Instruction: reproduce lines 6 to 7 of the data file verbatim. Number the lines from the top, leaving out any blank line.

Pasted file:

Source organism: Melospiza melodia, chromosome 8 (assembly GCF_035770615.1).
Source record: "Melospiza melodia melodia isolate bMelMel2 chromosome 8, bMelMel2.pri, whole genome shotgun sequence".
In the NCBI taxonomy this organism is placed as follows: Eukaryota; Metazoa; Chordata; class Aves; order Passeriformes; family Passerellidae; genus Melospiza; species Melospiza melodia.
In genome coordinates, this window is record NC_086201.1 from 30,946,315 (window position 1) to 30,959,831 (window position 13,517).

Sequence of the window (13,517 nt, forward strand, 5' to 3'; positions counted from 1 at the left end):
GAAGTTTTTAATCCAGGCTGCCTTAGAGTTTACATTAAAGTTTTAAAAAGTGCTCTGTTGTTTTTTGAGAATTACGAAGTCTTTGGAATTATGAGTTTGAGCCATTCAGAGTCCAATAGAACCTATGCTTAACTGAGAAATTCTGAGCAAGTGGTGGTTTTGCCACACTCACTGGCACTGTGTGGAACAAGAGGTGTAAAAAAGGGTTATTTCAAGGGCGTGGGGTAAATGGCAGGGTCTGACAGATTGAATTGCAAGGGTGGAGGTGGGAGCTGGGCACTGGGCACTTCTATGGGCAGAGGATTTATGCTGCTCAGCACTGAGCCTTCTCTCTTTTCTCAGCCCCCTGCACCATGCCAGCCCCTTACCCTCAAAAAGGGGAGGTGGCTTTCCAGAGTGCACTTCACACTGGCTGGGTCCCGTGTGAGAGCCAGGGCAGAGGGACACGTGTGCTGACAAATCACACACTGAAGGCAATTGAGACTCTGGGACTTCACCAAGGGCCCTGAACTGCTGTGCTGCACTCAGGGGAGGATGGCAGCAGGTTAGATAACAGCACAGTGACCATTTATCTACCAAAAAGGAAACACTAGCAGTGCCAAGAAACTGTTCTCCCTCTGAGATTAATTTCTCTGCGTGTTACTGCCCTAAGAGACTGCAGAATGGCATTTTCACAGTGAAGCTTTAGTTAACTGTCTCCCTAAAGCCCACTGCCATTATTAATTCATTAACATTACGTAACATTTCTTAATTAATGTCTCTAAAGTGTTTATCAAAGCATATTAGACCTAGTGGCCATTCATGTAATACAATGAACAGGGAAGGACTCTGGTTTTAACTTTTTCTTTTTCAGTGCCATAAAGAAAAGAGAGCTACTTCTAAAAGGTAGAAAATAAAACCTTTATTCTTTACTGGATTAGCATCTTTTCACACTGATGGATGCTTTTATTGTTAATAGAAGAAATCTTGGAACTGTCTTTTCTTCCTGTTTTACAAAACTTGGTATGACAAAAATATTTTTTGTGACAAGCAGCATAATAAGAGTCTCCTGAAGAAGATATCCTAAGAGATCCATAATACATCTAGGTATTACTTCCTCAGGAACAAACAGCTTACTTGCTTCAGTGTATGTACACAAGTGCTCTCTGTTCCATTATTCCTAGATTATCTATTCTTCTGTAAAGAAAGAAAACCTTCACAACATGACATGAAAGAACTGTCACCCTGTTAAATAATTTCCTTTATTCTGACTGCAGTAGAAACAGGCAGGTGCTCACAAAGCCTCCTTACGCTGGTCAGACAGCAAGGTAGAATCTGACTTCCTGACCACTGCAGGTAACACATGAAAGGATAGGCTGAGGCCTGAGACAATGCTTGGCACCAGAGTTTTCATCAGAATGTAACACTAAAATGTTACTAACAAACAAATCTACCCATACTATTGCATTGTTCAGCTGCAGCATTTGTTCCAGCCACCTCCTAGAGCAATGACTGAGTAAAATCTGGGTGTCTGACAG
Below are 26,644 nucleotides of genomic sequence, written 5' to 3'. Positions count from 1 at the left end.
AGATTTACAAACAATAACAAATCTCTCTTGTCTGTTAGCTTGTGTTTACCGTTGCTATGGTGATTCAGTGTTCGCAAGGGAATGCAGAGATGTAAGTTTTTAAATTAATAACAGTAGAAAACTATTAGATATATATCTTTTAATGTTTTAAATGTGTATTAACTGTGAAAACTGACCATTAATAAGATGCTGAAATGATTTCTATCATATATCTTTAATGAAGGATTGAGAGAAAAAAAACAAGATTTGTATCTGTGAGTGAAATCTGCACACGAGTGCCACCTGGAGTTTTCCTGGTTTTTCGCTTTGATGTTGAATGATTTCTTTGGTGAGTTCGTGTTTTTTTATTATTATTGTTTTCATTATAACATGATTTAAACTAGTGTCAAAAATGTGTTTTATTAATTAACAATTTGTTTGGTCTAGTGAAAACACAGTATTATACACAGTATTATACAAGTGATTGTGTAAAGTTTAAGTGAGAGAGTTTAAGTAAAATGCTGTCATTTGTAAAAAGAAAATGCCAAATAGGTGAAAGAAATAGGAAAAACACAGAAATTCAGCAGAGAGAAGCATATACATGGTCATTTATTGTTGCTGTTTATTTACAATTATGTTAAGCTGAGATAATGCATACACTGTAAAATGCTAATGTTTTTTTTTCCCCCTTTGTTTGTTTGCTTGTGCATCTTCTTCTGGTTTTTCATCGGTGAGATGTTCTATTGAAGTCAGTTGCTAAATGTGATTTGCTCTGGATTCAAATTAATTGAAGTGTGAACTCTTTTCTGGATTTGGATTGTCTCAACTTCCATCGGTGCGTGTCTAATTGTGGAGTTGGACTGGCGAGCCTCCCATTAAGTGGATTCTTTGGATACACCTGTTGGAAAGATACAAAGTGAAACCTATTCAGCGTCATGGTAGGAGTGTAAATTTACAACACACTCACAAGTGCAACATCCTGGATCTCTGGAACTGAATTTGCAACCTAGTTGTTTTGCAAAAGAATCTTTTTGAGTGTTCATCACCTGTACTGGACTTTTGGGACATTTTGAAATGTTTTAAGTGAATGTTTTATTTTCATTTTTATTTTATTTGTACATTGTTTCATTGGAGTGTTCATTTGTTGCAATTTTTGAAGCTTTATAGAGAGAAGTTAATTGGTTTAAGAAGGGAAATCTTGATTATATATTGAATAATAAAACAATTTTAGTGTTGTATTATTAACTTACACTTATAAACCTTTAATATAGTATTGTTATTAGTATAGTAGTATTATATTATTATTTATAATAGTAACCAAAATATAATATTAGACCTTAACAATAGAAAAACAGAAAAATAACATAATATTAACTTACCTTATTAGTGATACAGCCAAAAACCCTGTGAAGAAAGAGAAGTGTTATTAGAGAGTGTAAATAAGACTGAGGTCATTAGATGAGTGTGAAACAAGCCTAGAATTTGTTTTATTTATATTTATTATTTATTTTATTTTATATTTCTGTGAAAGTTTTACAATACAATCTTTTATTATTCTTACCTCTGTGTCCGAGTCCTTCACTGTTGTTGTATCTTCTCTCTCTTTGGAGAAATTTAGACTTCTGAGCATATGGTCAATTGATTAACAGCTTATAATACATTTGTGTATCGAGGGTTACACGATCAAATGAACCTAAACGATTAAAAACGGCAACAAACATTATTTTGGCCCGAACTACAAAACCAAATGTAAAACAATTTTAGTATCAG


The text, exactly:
GAAGTTTTTAATCCAGGCTGCCTTAGAGTTTACATTAAAGTTTTAAAAAGTGCTCTGTTGTTTTTTGAGAATTACGAAGTCTTTGGAATTATGAGTTTGAGCCATTCAGAGTCCAATAGAACCTATGCTTAACTGAGAAATTCTGAGCAAGTGGTGGTTTTGCCACACTCACTGGCACTGTGTGGAACAAGAGGTGTAAAAAAGGGTTATTTCAAGGGCGTGGGGTAAATGGCAGGGTCTGACAGATTGAATTGCAAGGGTGGAGGTGGGAGCTGGGCACTGGGCACTTCTATGGGCAGAGGATTTATGCTGCTCAGCACTGAGCCTTCTCTCTTTTCTCAGCCCCCTGCACCATGCCAGCCCCTTACCCTCAAAAAGGGGAGGTGGCTTTCCAGAGTGCACTTCACACTGGCTGGGTCCCGTGTGAGAGCCAGGGCAGAGGGACACGTGTGCTGACAAATCACACACTGAAGGCAATTGAGACTCTGGGACTTCACCAAGGGCCCTGAACTGCTGTGCTGCACTCAGGGGAGGATGGCAGCAGGTTAGATAACAGCACAGTGACCATTTATCTACCAAAAAGGAAACACTAGCAGTGCCAAGAAACTGTTCTCCCTCTGAGATTAATTTCTCTGCGTGTTACTGCCCTAAGAGACTGCAGAATGGCATTTTCACAGTGAAGCTTTAGTTAACTGTCTCCCTAAAGCCCACTGCCATTATTAATTCATTAACATTACGTAACATTTCTTAATTAATGTCTCTAAAGTGTTTATCAAAGCATATTAGACCTAGTGGCCATTCATGTAATACAATGAACAGGGAAGGACTCTGGTTTTAACTTTTTCTTTTTCAGTGCCATAAAGAAAAGAGAGCTACTTCTAAAAGGTAGAAAATAAAACCTTTATTCTTTACTGGATTAGCATCTTTTCACACTGATGGATGCTTTTATTGTTAATAGAAGAAATCTTGGAACTGTCTTTTCTTCCTGTTTTACAAAACTTGGTATGACAAAAATATTTTTTGTGACAAGCAGCATAATAAGAGTCTCCTGAAGAAGATATCCTAAGAGATCCATAATACATCTAGGTATTACTTCCTCAGGAACAAACAGCTTACTTGCTTCAGTGTATGTACACAAGTGCTCTCTGTTCCATTATTCCTAGATTATCTATTCTTCTGTAAAGAAAGAAAACCTTCACAACATGACATGAAAGAACTGTCACCCTGTTAAATAATTTCCTTTATTCTGACTGCAGTAGAAACAGGCAGGTGCTCACAAAGCCTCCTTACGCTGGTCAGACAGCAAGGTAGAATCTGACTTCCTGACCACTGCAGGTAACACATGAAAGGATAGGCTGAGGCCTGAGACAATGCTTGGCACCAGAGTTTTCATCAGAATGTAACACTAAAATGTTACTAACAAACAAATCTACCCATACTATTGCATTGTTCAGCTGCAGCATTTGTTCCAGCCACCTCCTAGAGCAATGACTGAGTAAAATCTGGGTGTCTGACAG
Below are 26,644 nucleotides of genomic sequence, written 5' to 3'. Positions count from 1 at the left end.